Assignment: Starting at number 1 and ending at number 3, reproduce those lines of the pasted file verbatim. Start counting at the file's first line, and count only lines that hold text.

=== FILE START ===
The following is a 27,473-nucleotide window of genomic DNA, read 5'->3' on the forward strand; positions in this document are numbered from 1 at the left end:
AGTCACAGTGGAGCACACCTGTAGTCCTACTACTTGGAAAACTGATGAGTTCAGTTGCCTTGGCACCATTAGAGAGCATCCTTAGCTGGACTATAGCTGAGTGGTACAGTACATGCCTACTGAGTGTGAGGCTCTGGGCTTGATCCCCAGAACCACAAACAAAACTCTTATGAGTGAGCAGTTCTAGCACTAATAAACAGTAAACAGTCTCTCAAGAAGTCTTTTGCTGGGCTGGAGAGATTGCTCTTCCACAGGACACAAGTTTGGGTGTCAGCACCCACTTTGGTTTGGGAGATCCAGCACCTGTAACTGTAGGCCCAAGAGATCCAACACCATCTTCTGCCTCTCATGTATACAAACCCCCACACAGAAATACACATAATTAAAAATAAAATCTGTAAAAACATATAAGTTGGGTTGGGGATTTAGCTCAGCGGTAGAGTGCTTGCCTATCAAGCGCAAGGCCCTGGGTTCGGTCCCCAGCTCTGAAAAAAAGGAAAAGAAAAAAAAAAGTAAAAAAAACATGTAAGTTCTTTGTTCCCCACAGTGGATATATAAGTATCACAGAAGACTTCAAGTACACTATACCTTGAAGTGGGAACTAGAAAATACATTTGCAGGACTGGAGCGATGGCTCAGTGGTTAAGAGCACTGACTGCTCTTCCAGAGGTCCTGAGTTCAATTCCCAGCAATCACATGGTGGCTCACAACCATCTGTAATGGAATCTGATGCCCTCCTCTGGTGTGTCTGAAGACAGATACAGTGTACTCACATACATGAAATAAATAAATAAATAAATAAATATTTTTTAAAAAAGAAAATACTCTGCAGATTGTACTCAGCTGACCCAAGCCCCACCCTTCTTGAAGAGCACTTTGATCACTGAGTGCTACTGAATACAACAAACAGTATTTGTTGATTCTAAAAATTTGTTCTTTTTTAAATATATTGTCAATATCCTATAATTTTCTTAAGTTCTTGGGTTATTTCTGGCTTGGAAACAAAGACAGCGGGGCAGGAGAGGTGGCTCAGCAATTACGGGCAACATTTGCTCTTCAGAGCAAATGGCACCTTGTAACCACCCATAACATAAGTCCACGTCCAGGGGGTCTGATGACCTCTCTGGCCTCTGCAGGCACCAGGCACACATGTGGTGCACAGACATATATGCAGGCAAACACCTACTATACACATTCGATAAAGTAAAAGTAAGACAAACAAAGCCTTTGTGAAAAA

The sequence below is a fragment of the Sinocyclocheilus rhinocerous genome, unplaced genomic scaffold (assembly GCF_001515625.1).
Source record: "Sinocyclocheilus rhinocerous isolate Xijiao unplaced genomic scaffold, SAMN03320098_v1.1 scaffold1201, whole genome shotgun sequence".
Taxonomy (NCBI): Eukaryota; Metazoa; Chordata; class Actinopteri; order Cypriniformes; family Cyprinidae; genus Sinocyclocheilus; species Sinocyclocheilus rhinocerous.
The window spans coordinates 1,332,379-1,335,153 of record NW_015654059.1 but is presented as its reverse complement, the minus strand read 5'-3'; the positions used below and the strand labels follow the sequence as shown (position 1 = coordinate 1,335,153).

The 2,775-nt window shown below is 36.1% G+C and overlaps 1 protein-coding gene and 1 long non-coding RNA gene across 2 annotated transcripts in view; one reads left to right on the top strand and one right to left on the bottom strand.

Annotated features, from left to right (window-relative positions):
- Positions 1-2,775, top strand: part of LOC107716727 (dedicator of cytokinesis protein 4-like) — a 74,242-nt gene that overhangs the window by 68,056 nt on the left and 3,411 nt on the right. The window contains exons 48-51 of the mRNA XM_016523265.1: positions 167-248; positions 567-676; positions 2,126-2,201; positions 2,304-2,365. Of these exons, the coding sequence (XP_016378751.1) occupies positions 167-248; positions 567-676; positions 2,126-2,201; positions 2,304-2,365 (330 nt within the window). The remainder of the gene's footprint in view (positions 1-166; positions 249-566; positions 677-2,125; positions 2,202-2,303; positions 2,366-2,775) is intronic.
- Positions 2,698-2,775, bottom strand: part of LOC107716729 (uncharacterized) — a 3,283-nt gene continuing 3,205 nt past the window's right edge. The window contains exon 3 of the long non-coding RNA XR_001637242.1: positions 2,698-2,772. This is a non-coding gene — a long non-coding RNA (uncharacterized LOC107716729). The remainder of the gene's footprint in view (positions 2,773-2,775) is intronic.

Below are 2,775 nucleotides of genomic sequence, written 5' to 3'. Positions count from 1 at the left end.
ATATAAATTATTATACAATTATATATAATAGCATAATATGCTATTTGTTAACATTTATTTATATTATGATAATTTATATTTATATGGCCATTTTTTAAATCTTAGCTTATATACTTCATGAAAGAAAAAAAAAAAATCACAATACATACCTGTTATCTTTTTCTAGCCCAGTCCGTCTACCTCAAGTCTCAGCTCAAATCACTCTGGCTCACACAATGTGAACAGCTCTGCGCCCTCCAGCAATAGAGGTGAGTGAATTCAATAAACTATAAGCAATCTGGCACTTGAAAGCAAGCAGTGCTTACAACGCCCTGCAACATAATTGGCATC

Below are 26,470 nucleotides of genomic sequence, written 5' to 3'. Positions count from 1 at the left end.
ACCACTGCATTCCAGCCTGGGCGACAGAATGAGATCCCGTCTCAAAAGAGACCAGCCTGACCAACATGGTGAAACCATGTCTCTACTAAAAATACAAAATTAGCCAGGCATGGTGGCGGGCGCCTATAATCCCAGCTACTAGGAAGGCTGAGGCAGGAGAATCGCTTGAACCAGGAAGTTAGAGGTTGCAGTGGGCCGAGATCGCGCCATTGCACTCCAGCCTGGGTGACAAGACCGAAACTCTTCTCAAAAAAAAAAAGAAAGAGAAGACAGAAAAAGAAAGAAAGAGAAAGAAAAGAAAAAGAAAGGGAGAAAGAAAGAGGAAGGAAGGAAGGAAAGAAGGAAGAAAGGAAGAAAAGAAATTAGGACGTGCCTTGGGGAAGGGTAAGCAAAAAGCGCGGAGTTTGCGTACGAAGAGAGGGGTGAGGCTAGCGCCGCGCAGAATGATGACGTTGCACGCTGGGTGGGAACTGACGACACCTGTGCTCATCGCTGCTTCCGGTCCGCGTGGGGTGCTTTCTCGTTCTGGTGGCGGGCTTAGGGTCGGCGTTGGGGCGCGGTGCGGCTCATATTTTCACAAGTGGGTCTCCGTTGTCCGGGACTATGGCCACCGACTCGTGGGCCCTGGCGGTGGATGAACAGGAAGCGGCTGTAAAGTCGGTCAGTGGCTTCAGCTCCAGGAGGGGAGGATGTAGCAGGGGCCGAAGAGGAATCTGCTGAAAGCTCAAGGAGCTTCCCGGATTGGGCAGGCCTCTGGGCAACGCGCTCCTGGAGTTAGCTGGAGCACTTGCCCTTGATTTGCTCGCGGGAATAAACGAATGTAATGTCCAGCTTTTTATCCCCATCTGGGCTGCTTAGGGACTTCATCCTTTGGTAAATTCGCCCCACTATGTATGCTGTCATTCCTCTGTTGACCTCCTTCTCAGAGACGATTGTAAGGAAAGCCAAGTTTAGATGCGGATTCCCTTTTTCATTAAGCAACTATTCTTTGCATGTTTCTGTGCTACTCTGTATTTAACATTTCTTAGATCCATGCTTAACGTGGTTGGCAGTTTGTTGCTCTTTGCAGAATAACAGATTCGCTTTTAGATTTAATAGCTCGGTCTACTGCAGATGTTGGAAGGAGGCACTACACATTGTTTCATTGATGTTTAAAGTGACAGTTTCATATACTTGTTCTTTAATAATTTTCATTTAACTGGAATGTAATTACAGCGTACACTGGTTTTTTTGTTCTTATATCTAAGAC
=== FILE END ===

The following is a 27,473-nucleotide window of genomic DNA, read 5'->3' on the forward strand; positions in this document are numbered from 1 at the left end:
AGTCACAGTGGAGCACACCTGTAGTCCTACTACTTGGAAAACTGATGAGTTCAGTTGCCTTGGCACCATTAGAGAGCATCCTTAGCTGGACTATAGCTGAGTGGTACAGTACATGCCTACTGAGTGTGAGGCTCTGGGCTTGATCCCCAGAACCACAAACAAAACTCTTATGAGTGAGCAGTTCTAGCACTAATAAACAGTAAACAGTCTCTCAAGAAGTCTTTTGCTGGGCTGGAGAGATTGCTCTTCCACAGGACACAAGTTTGGGTGTCAGCACCCACTTTGGTTTGGGAGATCCAGCACCTGTAACTGTAGGCCCAAGAGATCCAACACCATCTTCTGCCTCTCATGTATACAAACCCCCACACAGAAATACACATAATTAAAAATAAAATCTGTAAAAACATATAAGTTGGGTTGGGGATTTAGCTCAGCGGTAGAGTGCTTGCCTATCAAGCGCAAGGCCCTGGGTTCGGTCCCCAGCTCTGAAAAAAAGGAAAAGAAAAAAAAAAGTAAAAAAAACATGTAAGTTCTTTGTTCCCCACAGTGGATATATAAGTATCACAGAAGACTTCAAGTACACTATACCTTGAAGTGGGAACTAGAAAATACATTTGCAGGACTGGAGCGATGGCTCAGTGGTTAAGAGCACTGACTGCTCTTCCAGAGGTCCTGAGTTCAATTCCCAGCAATCACATGGTGGCTCACAACCATCTGTAATGGAATCTGATGCCCTCCTCTGGTGTGTCTGAAGACAGATACAGTGTACTCACATACATGAAATAAATAAATAAATAAATAAATATTTTTTAAAAAAGAAAATACTCTGCAGATTGTACTCAGCTGACCCAAGCCCCACCCTTCTTGAAGAGCACTTTGATCACTGAGTGCTACTGAATACAACAAACAGTATTTGTTGATTCTAAAAATTTGTTCTTTTTTAAATATATTGTCAATATCCTATAATTTTCTTAAGTTCTTGGGTTATTTCTGGCTTGGAAACAAAGACAGCGGGGCAGGAGAGGTGGCTCAGCAATTACGGGCAACATTTGCTCTTCAGAGCAAATGGCACCTTGTAACCACCCATAACATAAGTCCACGTCCAGGGGGTCTGATGACCTCTCTGGCCTCTGCAGGCACCAGGCACACATGTGGTGCACAGACATATATGCAGGCAAACACCTACTATACACATTCGATAAAGTAAAAGTAAGACAAACAAAGCCTTTGTGAAAAA

The sequence below is a fragment of the Sinocyclocheilus rhinocerous genome, unplaced genomic scaffold (assembly GCF_001515625.1).